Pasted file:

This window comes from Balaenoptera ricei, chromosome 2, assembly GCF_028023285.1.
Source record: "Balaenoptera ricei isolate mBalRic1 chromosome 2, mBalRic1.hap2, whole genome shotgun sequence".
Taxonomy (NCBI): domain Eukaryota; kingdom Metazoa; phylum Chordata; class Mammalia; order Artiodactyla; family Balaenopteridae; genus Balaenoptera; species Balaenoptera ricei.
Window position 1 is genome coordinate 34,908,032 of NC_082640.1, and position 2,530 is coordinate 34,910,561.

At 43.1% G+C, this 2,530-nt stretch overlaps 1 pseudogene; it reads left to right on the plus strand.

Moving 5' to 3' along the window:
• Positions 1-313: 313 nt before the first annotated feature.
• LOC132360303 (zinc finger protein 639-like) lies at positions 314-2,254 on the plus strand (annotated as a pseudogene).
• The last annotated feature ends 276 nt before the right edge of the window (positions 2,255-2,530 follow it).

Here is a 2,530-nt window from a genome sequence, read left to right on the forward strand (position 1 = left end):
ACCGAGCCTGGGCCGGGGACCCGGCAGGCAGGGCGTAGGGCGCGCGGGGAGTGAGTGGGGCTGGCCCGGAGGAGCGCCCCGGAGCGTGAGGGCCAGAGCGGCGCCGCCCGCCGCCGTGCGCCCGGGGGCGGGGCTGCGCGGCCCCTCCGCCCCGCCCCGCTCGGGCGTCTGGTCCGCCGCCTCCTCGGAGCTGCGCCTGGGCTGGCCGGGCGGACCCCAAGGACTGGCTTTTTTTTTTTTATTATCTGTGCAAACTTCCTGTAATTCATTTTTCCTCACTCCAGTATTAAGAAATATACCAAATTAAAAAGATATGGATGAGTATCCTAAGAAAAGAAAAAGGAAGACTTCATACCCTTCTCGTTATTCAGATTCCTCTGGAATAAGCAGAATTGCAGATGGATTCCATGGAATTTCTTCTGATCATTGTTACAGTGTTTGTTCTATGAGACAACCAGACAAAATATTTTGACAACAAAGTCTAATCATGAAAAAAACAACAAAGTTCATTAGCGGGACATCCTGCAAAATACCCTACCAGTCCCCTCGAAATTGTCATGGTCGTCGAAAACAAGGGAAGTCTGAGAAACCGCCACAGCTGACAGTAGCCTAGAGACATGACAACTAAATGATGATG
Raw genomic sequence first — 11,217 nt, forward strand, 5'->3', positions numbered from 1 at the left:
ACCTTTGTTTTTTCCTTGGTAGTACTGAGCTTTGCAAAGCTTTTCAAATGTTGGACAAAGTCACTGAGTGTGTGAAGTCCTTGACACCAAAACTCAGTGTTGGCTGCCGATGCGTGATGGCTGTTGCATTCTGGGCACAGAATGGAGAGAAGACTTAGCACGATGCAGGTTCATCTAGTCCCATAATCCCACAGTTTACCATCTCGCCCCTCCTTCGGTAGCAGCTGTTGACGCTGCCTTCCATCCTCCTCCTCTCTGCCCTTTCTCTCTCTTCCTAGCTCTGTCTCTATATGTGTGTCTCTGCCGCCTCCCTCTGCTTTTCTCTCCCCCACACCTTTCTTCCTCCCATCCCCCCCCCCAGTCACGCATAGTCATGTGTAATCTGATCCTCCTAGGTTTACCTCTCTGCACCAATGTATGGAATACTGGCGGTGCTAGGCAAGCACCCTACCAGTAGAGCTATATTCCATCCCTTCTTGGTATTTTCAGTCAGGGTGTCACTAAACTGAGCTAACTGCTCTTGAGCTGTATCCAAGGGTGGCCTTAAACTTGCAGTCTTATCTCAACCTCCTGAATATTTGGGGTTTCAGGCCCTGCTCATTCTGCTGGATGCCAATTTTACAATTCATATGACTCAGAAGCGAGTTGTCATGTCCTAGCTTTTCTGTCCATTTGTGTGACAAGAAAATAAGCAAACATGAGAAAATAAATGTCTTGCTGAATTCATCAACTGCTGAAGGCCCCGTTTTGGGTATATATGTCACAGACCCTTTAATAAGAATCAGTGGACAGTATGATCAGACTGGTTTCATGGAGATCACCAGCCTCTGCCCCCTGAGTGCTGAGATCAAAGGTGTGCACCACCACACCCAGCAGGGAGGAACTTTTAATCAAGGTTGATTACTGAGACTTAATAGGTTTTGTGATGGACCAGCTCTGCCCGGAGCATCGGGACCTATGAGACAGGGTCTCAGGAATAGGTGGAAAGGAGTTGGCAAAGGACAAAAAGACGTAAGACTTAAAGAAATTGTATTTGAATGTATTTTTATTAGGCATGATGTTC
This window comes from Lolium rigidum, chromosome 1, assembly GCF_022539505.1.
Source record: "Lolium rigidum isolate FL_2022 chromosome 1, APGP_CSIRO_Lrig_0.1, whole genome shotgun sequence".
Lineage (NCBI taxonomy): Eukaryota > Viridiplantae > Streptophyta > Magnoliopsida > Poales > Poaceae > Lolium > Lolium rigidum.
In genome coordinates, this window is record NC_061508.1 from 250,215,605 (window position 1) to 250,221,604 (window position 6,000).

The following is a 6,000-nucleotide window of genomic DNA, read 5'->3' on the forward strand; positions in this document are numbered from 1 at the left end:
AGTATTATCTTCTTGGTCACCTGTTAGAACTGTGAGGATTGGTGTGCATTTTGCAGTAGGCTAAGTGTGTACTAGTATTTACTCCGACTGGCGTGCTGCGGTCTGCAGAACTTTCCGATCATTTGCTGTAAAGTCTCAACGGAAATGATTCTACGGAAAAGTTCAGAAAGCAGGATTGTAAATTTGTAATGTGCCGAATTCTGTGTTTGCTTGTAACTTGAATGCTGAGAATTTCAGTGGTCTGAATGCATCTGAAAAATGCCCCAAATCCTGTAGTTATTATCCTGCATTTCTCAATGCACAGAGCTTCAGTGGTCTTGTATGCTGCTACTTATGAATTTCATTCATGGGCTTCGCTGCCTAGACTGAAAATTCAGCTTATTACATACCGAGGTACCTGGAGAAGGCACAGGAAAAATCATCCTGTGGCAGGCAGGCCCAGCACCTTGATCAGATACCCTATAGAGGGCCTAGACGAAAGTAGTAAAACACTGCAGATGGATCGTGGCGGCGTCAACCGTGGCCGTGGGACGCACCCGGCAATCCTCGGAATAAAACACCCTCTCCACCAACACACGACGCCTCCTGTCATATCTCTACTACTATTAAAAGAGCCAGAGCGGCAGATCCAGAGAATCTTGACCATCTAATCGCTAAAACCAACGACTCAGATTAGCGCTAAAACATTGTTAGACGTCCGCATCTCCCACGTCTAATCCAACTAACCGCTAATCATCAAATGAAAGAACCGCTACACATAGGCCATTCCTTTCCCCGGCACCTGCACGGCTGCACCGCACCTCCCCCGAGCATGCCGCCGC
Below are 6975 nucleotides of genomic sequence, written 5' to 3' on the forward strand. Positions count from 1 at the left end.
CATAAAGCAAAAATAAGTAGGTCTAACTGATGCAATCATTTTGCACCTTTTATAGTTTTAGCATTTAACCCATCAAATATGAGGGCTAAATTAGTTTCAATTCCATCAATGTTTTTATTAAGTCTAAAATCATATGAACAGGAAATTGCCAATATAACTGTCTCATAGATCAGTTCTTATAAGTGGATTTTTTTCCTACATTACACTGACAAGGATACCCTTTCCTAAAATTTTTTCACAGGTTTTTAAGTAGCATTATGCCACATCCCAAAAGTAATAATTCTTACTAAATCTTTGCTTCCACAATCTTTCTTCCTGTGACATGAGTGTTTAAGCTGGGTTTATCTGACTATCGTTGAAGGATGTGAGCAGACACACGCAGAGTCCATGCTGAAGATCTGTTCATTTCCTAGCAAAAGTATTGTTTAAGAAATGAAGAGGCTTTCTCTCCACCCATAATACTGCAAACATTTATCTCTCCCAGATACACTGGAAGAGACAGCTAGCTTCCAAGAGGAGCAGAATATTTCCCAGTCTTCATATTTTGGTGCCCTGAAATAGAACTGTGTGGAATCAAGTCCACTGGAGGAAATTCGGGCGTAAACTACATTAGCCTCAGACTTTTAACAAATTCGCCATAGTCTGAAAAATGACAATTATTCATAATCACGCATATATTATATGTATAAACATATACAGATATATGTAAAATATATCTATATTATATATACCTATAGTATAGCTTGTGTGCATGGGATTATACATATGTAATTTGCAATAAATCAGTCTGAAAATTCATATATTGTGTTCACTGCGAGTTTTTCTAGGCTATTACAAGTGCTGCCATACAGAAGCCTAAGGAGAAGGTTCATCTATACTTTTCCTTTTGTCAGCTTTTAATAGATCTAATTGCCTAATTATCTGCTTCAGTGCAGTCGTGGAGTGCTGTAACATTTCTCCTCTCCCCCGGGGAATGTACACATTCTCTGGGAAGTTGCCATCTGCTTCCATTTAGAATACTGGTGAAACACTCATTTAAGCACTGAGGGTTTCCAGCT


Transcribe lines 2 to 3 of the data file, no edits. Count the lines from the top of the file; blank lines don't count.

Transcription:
Source record: "Balaenoptera ricei isolate mBalRic1 chromosome 2, mBalRic1.hap2, whole genome shotgun sequence".
Taxonomy (NCBI): domain Eukaryota; kingdom Metazoa; phylum Chordata; class Mammalia; order Artiodactyla; family Balaenopteridae; genus Balaenoptera; species Balaenoptera ricei.